The car chases were also wonderfully executed. The way the truck sneaks up on you in the beginning, the horrific horn that sounds almost like an animal, and the rusty nasty appearance of the truck all call back to the movie Duel but without outright copying it. Also, that brief moment when The Creeper looks up from his work to watch the passing car from a distance is a moment hailing back to a very creepy personal story about a weird hitchhiker on the side of the road I drove past once. It genuinely gives me chills.
This of course leads up to the pipe. Though that wasn't intentionally a part of what I considered the opening of the movie, its definitely a wonderful moment and leads all sort of "OH SHIT!"-ery.

So with Jeepers Creepers I'll have to say the first half of the film is brilliant. The very last scene of the movie is extremely chilling. Its the middle parts I have issues with. Regardless, people do think it is a masterpiece and I will admit it has some wonderful moments in it. Give it a whirl if you haven't seen it. Or at least watch up to the point where the black Psychic lady calls.

Thursday, March 5, 2009

An Extremely Rambling and Unfocused Discussion on Vampires.

Its Sharing is Caring time here at Creepy Kitch!
In other words, I'm trying to spark a discussion in the comments section.
Warning, I am completely unfocused and thinking a lot of the up coming Pedicure I have after I get home from work. So read at your own risk.

I was listening to a Cadaver Lab Podcast episode about the Vampires( Oh and if you're reading this. Sam. I feel your Noob pain, man. I am in the same boat). I'll admit, I originally started listening to it because Stac left the guys a rather hilariously perverted message on there. Lets face it, the woman is completely obsessed with her magoo. Really. I mean it. Its actually quite charming. But then I believe most of us are a little preoccupied with our genitals at one time or another. But I digress. This article is about Vampire discussion, not Stac's ax-wound..

Now overall, I'm not a huge vampire lover. I'm a zombie girl. Keep in mind when I am talking zombie or vampire I mean in terms of what appeals to me as an audience not which one would I rather do the horizontal bop with. Because if those were my only choices?Yeah, I'd go celibate. And for some reason each paragraph is going back to sex. I'll stop. I promise. I am, as usual, split focused since I'm writing this at work and trying to give good customer service while thinking of blood suckers. Am I babbling? I'm babbling.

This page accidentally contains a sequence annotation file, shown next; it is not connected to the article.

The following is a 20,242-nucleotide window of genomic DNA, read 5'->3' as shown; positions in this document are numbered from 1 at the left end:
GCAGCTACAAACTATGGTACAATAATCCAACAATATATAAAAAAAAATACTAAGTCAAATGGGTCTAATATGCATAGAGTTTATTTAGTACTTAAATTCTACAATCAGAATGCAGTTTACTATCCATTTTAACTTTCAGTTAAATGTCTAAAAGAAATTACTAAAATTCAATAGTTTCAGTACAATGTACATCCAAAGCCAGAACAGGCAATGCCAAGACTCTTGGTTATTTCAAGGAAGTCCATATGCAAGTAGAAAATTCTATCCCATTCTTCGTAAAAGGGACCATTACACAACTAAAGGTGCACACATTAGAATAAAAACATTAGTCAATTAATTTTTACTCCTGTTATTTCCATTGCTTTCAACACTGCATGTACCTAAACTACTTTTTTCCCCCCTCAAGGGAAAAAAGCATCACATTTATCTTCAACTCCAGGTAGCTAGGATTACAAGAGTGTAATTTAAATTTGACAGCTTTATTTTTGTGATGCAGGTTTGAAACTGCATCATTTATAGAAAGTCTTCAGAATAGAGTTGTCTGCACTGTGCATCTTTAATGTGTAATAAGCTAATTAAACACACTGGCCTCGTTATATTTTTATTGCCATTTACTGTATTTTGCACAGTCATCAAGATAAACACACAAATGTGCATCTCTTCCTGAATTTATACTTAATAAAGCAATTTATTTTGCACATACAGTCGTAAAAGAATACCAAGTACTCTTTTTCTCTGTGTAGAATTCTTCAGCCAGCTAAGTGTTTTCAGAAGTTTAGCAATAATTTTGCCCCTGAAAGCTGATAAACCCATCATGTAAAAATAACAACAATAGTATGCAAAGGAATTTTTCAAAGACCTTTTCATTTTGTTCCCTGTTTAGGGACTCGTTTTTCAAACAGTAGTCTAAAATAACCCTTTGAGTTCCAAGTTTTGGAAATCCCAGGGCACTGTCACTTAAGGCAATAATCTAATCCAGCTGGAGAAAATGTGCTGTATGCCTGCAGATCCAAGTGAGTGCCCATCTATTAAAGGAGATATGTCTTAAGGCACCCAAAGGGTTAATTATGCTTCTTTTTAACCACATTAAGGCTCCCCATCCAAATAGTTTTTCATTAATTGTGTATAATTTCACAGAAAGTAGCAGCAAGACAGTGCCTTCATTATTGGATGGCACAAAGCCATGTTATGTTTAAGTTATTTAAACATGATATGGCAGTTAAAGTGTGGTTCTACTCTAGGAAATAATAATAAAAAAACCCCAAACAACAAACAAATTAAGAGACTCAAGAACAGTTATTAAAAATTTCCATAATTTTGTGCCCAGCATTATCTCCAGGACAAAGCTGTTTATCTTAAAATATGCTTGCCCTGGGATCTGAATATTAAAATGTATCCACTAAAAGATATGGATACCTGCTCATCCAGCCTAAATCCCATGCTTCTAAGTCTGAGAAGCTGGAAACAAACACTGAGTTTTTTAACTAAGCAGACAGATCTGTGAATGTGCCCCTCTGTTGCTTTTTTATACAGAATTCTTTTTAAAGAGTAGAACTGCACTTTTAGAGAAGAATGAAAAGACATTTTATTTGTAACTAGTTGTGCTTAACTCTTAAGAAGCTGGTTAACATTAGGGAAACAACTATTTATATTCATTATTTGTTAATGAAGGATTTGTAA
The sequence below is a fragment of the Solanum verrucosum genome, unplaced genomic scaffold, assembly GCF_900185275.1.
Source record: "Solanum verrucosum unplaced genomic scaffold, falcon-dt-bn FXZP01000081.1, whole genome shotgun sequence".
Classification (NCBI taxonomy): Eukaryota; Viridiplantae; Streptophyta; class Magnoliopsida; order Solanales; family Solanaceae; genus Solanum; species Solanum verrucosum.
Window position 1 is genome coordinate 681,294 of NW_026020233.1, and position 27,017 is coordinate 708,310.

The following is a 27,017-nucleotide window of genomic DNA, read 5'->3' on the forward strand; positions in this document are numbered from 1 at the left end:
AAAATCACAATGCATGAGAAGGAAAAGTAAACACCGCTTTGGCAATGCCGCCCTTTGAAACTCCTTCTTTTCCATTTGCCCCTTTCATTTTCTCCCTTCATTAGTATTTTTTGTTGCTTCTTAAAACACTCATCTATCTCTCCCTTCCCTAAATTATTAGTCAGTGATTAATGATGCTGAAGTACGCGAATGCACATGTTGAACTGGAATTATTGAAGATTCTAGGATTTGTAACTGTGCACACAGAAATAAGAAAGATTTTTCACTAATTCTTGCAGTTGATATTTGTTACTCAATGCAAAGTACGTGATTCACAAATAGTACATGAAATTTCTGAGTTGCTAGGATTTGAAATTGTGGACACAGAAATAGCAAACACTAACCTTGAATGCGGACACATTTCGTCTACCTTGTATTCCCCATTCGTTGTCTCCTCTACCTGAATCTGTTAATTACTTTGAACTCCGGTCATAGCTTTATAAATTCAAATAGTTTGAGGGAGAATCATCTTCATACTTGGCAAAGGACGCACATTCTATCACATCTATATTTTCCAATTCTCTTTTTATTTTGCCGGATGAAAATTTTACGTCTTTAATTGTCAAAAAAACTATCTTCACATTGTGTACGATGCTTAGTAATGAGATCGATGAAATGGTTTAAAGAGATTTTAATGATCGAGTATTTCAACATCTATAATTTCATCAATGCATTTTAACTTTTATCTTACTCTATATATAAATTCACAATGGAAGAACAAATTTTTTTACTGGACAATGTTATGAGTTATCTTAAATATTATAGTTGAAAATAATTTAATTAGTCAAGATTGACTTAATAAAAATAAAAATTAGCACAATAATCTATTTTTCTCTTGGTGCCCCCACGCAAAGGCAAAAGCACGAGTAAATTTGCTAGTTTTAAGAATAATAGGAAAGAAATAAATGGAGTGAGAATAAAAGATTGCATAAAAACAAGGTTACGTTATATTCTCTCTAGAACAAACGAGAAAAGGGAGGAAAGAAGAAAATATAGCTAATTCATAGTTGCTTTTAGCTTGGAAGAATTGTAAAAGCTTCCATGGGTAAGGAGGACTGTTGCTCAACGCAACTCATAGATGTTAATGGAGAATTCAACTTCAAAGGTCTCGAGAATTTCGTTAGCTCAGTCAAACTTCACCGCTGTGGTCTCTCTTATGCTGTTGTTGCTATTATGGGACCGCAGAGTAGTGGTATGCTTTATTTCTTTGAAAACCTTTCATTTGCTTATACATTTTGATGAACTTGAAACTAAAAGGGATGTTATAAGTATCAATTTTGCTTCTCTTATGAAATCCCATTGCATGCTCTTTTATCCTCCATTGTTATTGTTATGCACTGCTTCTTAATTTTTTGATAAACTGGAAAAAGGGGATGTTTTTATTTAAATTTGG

Yet despite that vampires are not my #1 ghoul of choice I still like to see vampires in films and I love it when people play with their mythology. Like zombies, the mythos is broad, sweeping, and can pretty much be adapted to anything if you know how to tweak it the right way. In fact, there was a crazy vampire series Stac, her roomie Bevin, and I put together called Wax Lips where we really did one heck of an overhaul on the standard vampire mythos.
I find that there are three types of vampires in the horror genre. At least there are three types that I know about. We have the animalistic vampires (30 Days of Night, John Carpenter's Vampires), the suave angsty vampires (Interview with a Vampire, Dracula), and the bad ass mother fuckers(Blade, Underworld). While all three have their place in the horror world I tend to lean more towards the animalistic style of vampires. What can I say? I like my vamps mean, bitchy and ruthless. I think 30 Days of Night gives us some of the best vampires ever. Overall I think its an okay film (the graphic novel is better) but talk about ruthless, angry, scary mother fuckers! I love the mouth full of shark like teeth and that they had their own if only they could have casted someone else other than Josh Hartnett as Eben...I mean come on. You're WAY too pretty to be that character, man.
The main reason why the animalistic vampire is the most appealing to me is because its the one I find the most scary. To me, having someone tear into you like a rabid badger is far scarier than someone trying to seduce me...well not completely. You should have seen some of the gems that hit on me at comic con. But still. Like zombies, the looks human, seems human but is definitely NOT human factor in the animalistic vampires is what gives me the creeps.
Of course I still have yet to watch Let the Right One In (which hopefully will be my main activity tomorrow since its my day off). So my entire perspective may change after that.
Anyways, Lets start some conversation, shall we?
-What do you like best: Animalistic, Bad Ass, or Angsty vampires?
-What is one of the best combos of the three you've seen on film?
-Any style you hate?
-Any style you love?
-Any films to recommend to me? I'm always looking for new things to watch.
-What vampire cliche's do you hate or love?
-What is your ultimate favorite vamp flick?